God showed me how I was made last night.
She came to me in a dream, all barefoot and African regal,
And She told me that I am a bomb.
I am the nuclear explosion that will drive out the dark.
I have Napalm on my tongue and a fuse in my mind;
God told me that I was designed to speak fire into the air of Her Earth.
She said that on the sixth morning, She used a yam tree to pick out Her afro,
Spun up the sand of the desert to don Her most beautiful kente.
She lined Her eyes with molten obsidian,
And placed a canyon between the pearls of her teeth.
The Lord spake unto the trees with a voice that trembled their roots.
“There exists too much silence on my Earth,” She said.
“My Earth needs some loud. My Earth needs some spark.”
So God reached down into the core of Her creation
And She halted time at the point that all things fall apart and come together.
Her fingers, with bones of diamond and skin of steel, molded a heart
Out of metal and glass and combustion and light.
She smoothed it over with a paste made from the million universes in the soil
Held together by the infinities of joyous raindrops.
God brought the rotting wood from all the ships lesser deities sailed on her soul
And the curved the boards around a gust of stardust She’d captured in the sleeve of her cloth
Way back in Her beginning and decided to save for Her greatest masterpiece.
The Lord dragged her toes through Andromeda and fashioned a thick mane of hair
So wild that no man would be brave enough to tame it.
Then she whispered a word that means death in every tongue
Sewed it onto a patchwork of life’s meaning and folded it a hundred times
Before it was small enough to fit in the temple between my temples.
God lifted Her creation to Her face and told me that my feet would guide me over the surface of Her Earth
Because the precious gems that would make up my shrapnel are to be felt and not seen.
She told me that she created time for me, so that my glory would have something to challenge it.
The Lord made me promise that I wouldn’t forget to detonate.
She created me with the intent of combustion; blasting bits of me all over the faces of men,
Permeating the eardrums of the creatures She allowed me to name.
God made me swear to be the acid rain against every green leaf,
The sharp thorn that dug into every fleshy side, the poison that eliminates the weeds from the flowers.
I gave her my word. She smiled in the way that causes comets to divorce themselves from the Heavens and the sun to shine at night.
God said, “Let there be you.” And there was me. And She saw me. And I was good.
Ten Things You Taught Me
1. As an artist, when I see a blank canvas, I automatically project my heaven and my hell onto it.
I deal more in watercolor abstract than digital clarity, and that’s probably why I thought you were a butterfly in the distance and not a shadow on the ground.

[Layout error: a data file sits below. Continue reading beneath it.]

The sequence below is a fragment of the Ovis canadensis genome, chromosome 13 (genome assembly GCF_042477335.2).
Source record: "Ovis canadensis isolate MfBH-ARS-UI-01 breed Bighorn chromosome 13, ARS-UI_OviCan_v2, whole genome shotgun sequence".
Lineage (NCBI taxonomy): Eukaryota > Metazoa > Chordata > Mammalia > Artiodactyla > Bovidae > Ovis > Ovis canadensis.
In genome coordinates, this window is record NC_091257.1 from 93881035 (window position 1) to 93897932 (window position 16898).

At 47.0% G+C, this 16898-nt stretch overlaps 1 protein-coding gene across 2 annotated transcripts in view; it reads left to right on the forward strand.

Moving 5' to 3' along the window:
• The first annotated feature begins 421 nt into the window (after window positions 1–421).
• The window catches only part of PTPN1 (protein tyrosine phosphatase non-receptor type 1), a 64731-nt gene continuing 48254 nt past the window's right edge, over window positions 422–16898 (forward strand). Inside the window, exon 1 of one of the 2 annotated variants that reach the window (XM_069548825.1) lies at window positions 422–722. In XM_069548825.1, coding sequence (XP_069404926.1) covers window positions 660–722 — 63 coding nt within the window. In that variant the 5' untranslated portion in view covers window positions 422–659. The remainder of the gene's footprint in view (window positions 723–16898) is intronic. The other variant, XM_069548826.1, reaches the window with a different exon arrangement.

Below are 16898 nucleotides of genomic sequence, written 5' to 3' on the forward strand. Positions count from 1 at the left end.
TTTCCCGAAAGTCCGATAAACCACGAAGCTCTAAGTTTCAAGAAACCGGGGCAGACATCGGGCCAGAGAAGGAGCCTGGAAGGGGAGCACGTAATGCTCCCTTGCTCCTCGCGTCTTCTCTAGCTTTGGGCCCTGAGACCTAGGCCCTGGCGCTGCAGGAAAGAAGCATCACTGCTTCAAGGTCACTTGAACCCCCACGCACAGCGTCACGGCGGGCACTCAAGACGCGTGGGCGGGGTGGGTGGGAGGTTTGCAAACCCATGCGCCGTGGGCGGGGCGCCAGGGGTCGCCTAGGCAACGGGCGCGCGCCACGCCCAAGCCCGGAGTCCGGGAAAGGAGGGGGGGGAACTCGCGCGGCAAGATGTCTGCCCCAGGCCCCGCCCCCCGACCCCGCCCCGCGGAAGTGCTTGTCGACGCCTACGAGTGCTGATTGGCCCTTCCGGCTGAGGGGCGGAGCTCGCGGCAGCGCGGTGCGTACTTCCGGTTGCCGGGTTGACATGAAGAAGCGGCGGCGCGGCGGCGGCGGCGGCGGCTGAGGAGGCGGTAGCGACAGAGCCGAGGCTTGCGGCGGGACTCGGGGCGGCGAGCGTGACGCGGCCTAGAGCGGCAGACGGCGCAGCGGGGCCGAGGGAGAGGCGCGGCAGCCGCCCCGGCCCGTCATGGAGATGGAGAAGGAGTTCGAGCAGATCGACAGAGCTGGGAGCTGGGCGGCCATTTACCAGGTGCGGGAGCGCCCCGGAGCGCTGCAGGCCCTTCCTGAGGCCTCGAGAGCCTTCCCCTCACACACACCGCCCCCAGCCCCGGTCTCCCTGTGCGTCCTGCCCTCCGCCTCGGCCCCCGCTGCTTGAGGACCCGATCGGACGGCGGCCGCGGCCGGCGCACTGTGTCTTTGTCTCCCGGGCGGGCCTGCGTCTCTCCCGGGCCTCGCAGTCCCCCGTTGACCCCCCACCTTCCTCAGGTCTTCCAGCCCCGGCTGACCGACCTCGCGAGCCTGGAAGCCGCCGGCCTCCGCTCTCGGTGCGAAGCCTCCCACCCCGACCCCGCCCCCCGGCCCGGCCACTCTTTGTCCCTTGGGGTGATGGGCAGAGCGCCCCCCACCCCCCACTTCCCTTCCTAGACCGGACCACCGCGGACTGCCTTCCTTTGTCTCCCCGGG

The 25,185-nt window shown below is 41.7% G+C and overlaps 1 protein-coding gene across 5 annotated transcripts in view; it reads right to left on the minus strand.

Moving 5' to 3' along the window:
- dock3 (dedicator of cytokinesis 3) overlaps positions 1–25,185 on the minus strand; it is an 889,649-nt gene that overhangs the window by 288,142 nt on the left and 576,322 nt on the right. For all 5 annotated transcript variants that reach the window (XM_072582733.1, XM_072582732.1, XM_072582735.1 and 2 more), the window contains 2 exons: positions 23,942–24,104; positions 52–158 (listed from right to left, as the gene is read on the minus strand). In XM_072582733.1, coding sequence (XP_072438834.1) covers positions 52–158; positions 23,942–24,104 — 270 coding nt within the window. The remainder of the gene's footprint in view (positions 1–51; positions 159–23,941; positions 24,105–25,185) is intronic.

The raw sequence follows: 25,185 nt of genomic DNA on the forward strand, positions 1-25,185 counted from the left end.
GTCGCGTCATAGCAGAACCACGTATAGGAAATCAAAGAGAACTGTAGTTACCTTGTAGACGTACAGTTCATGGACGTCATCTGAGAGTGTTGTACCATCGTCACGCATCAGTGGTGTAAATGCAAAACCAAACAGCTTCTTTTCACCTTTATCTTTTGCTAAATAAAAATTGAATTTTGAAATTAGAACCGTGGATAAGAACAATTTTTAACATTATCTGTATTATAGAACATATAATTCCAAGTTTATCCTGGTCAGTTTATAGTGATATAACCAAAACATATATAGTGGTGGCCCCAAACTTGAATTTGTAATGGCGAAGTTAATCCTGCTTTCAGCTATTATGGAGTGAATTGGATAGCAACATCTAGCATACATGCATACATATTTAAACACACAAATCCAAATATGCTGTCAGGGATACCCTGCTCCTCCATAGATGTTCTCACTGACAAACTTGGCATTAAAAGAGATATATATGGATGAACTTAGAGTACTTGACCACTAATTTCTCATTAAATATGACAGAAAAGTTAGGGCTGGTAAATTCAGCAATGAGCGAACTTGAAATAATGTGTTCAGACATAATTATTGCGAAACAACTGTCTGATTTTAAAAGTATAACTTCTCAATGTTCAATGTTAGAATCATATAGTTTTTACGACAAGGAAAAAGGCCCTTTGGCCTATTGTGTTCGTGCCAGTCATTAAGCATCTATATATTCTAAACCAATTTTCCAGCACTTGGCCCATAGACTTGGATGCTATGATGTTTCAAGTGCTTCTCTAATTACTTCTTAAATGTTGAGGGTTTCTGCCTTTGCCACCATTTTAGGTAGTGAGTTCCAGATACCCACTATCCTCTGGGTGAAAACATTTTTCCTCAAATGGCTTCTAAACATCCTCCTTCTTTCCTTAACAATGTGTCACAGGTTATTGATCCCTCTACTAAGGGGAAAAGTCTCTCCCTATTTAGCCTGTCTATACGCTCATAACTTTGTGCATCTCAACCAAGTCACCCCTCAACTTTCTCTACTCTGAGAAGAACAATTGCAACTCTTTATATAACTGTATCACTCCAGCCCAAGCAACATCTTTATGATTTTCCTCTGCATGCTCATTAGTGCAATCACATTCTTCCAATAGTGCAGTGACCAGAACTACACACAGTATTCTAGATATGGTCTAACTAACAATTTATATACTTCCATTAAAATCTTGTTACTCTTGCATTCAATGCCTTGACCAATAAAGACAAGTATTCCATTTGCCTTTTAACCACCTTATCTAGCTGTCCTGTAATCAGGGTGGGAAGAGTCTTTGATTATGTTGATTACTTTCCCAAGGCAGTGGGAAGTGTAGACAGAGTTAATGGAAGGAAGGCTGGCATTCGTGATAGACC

Your love planted a garden of doubt and the flowers are beautiful, but now I can’t breathe.
2. Your mouth was like the Big Bang.
You were the type to destroy me with a word but create me with a smile.
Black holes are actually a kind of star; I learned that the first time the boiling cosmos in your veins begged me to stay.
3. Climbing into bed with someone who used to love you is okay.
Letting them trace the lines of your body like the map to Atlantis is not.
Loving you taught me that people are not Braille; you need not touch them to know them.
4. Letting me believe that Atlantis exists nowhere else but in your skin is not okay.
5. Our time together taught me that my body is not a hotel. Not a townhouse. Not a place to lease.
My worth is not determined by those who want to live inside me.
6. The pile of charred bones is not a Holy Mecca, not an ossuary for you to pilgrimage to in order to find yourself.
I am a thunderstorm. A hurricane.
It is not my purpose to be shelter to someone else.
7. I am still worthy of a life without you.
I will not allow your bad love to make a museum out of me.
I am still good. I am still valuable. I am still beautiful.
8. You will always be beautiful.
This does not mean that I should have you.
9. When I lay down to sleep at night, the front door will not be unlocked for you.
Monsters under my bed don’t compare to the horror I let into my heart, and I will never let anyone catch me unaware again.
10. The day I return everything you ever gave me, know that I have left every inch of us within those cardboard confines.
Every hollow “I love you”, every bone-dry “goodnight”.
Every “we’re just friends anyway” that turned my stomach will be accounted for.
Because my heart is only so big, and hoarding those moments will never fix now.
All it will do is keep the next person to wade through the mess you made from ever finding me, and I refuse to allow my life to become a monument to the battle of your failed experimentation, so please.
I don’t have the space anymore.
Mia S. Willis has worked primarily in performance-based poetry since her introduction to the art in 2013. The current President of East Carolina University’s Word of Mouth poetry organization, Mia is the 2016 ACUI College Unions Poetry Slam Invitational Head to Head Haiku Slam Champion. Her first published poem, This Is A Chemical Burn, placed 3rd in the Poetry category of the North Carolina College Media Association 2015 Statewide College Media Awards. A senior at ECU, Mia will graduate in May 2017 with a Bachelor of Arts in Anthropology and a Bachelor of Arts in Multidisciplinary Studies – Classical Civilization. When not onstage, she enjoys reading and watching Sherlock Holmes adaptations, mountain biking, and volunteering with her fellow Brothers of Alpha Phi Omega National Service Fraternity, Inc.’s Kappa Upsilon chapter.
Though not currently booking, Mia can be reached via:
Facebook: Mia Willis